So there is much more to the RAF, and, of course, the RAF Regiment as well. They RAF has its own tanks– Scorpion light tanks. So there is much more to the RAF than just aircraft. DR.
EMMETT SULLIVAN: OK. Thank you, Ross, for that. We’ll leave Oman on the broader note of the RAF, and move on to the next section.

Oman in the Cold War

In this video we discuss the following questions and statements:

  1. The RAF maintained bases in Oman (RAF Masirah and Salalah) remained important staging posts and bases until 1977. The present exhibition mentions the Jebel Akhdar Campaign and Dhofar War from the 1950s onwards. What was the role of the RAF in these conflicts?

  2. Vulcans would periodically visit Masirah in the 1960s and 1970s.

  3. How did the RAF get into the railway business in Oman?

We would welcome your thoughts in the comments for this video.

Oman and the Cold War

In the aftermath of the Second World War, relations between the wartime allies, Great Britain, the United States and the Soviet Union deteriorated. Against this backdrop, Britain’s relationships with its Middle Eastern partners such as Oman were critical. While the Royal Air Force’s physical presence diminished, both RAF Masirah and Salalah remained important staging posts and bases until 1977. These air bases played important roles in supporting operations in Oman during the Jebel Akhdar Campaign and Dhofar War from the 1950s onwards.

Important Staging Posts

Until the Royal Air Force formally handed over its Omani airbases in 1977, both RAF Masirah and Salalah hosted visits from a range of aircraft. In 1962, Masirah received a 9,000-foot asphalt runway. The most impressive visits came in the late 1960s and early 1970s when Avro Vulcan’s of Nos. 9 and 35 Squadrons, which were stationed at RAF Akrotiri in Cyprus as part of the Near East Air Force, regularly visited Masirah. During the 1960s, the Vulcans formed part of the Royal Air Force’s nuclear contribution to the Central Treaty Organisation (CENTO). CENTO was designed to contain the ambitions of the Soviet Union in the Middle East. Other regular visitors included aircraft such as the English Electric Canberra and Lightning fighter.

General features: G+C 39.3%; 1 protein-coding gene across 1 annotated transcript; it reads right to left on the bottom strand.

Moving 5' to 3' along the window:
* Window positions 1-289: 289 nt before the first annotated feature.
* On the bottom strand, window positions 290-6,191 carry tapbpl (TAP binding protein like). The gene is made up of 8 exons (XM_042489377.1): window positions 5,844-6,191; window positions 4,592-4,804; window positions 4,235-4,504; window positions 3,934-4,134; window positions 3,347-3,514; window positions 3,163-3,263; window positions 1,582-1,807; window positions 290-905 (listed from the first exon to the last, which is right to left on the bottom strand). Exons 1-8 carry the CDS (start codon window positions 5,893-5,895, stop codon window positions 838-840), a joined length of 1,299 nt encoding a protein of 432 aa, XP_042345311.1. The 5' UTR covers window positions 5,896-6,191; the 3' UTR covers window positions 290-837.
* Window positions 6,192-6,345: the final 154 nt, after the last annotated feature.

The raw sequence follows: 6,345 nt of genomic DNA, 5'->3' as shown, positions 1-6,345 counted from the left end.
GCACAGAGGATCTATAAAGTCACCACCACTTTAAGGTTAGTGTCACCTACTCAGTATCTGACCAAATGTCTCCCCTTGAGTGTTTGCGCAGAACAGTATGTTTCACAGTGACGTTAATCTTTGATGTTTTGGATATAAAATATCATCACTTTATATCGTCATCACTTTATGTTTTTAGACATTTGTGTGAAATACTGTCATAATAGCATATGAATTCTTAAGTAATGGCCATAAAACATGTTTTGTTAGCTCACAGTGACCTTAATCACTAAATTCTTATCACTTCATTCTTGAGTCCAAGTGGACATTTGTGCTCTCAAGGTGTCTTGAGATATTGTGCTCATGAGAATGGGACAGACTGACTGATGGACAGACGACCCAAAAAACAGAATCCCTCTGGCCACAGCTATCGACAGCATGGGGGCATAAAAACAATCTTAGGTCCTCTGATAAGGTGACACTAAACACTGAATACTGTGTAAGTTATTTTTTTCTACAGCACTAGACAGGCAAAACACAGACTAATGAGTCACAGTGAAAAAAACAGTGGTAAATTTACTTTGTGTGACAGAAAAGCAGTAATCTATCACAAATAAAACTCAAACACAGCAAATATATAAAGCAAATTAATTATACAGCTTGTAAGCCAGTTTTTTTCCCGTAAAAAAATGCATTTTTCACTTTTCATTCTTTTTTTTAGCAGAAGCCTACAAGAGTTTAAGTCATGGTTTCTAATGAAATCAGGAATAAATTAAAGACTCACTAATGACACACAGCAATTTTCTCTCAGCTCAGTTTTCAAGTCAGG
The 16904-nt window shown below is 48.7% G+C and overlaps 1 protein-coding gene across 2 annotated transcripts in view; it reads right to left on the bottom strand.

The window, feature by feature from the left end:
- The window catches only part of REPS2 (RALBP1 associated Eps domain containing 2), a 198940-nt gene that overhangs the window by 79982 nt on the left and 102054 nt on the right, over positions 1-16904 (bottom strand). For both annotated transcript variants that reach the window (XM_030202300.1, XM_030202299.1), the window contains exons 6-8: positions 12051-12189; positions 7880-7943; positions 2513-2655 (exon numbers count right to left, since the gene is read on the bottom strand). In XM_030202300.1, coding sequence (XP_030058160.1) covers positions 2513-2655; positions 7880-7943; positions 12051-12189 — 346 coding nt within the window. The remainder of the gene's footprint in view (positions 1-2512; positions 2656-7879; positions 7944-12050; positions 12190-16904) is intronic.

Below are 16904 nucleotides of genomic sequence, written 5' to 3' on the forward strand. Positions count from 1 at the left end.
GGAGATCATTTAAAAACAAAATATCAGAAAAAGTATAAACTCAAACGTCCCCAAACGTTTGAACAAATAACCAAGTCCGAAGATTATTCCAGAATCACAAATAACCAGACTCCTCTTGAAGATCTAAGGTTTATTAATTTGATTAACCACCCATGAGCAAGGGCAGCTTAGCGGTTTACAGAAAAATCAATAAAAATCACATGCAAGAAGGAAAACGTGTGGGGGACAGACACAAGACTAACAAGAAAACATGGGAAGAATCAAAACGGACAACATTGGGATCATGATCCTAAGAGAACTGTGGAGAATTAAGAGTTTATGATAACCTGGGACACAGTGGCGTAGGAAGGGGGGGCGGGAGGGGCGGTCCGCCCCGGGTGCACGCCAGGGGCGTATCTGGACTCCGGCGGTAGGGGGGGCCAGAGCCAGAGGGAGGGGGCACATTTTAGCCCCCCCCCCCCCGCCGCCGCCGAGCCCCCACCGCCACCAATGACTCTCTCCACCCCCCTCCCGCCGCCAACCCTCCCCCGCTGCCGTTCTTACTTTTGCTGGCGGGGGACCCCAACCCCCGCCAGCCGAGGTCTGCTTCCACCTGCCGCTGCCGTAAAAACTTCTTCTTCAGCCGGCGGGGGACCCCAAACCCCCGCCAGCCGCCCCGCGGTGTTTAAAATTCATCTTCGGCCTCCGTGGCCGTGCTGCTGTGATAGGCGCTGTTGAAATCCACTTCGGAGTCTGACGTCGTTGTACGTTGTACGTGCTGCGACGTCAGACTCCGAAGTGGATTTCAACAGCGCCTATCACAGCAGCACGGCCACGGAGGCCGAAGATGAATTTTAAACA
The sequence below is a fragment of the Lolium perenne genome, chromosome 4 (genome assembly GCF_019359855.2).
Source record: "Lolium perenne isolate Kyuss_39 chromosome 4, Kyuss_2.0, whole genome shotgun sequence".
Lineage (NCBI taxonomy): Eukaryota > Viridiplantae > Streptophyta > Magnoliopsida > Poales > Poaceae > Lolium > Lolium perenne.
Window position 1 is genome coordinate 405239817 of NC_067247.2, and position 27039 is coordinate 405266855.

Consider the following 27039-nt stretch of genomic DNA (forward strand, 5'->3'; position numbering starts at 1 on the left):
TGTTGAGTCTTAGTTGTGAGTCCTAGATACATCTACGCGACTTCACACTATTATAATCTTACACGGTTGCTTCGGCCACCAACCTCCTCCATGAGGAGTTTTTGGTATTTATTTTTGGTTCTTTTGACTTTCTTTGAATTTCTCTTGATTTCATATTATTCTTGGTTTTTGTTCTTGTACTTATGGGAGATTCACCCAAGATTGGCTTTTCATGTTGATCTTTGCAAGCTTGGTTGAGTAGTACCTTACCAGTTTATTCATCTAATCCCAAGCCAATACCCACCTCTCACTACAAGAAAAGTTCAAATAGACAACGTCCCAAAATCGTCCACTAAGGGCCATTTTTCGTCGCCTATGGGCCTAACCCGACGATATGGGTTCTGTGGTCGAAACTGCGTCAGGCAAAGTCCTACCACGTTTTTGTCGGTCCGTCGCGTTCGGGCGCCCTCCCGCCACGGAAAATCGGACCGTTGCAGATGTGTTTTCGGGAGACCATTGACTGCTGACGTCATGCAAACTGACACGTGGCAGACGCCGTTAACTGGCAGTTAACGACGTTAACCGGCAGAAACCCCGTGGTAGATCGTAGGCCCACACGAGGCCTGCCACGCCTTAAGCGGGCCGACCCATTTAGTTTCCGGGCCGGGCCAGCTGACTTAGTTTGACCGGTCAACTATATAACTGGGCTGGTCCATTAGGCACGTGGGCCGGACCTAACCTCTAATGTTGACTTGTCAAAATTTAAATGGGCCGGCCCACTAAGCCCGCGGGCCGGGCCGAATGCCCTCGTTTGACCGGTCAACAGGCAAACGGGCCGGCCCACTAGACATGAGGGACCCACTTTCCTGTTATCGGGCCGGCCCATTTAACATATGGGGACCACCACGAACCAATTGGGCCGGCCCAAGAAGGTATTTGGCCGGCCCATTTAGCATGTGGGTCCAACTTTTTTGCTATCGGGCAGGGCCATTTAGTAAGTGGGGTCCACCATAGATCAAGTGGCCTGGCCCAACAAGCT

The Jebel Akhdar Campaign

This followed a long-running border dispute with Saudi Arabia over the Buraimi Oasis, north-west of Muscat. Although resolved in 1955 with the use of the Royal Air Force and ground forces, a subsequent rebellion broke out in 1957 to the south-west of Muscat, around Jebel Akhdar. Rebels captured the town of Nizwa and the Sultan’s forces were forced to retire. The British government immediately deployed both air and ground forces, including Avro Shackletons (based at RAF Masirah) and De Havilland Venoms (based at RAF Sharjah). Although Nizwa and the surrounding area were quickly retaken, a few hundred rebels continued to hold out on the Jebel’s largely inaccessible plateau. It was only a combined air and ground assault in January 1959 that ended the rebellion and re-established the Sultan’s authority over the interior.

The RAF Masirah Railway

One of the more interesting aspects of life at RAF Masirah was the existence of a narrow gauge railway. This railway, first erected in 1943, was an important part of life on Masirah. The island could only be supplied by sea and then by the railway to the air base. After a hurricane in June 1977, the railway fell out of use and the Sultan of Oman’s Air Force decided not to repair the damaged tracks. One of the Ruston and Hornsby locomotives, YIMKIN, used on Masirah, once resided at the Aerospace Museum at RAF Cosford (now the Royal Air Force Museum Cosford). The Leighton Buzzard Narrow Gauge Railway Society is now restoring YIMKIN.

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From World War to White Heat: the RAF in the Cold War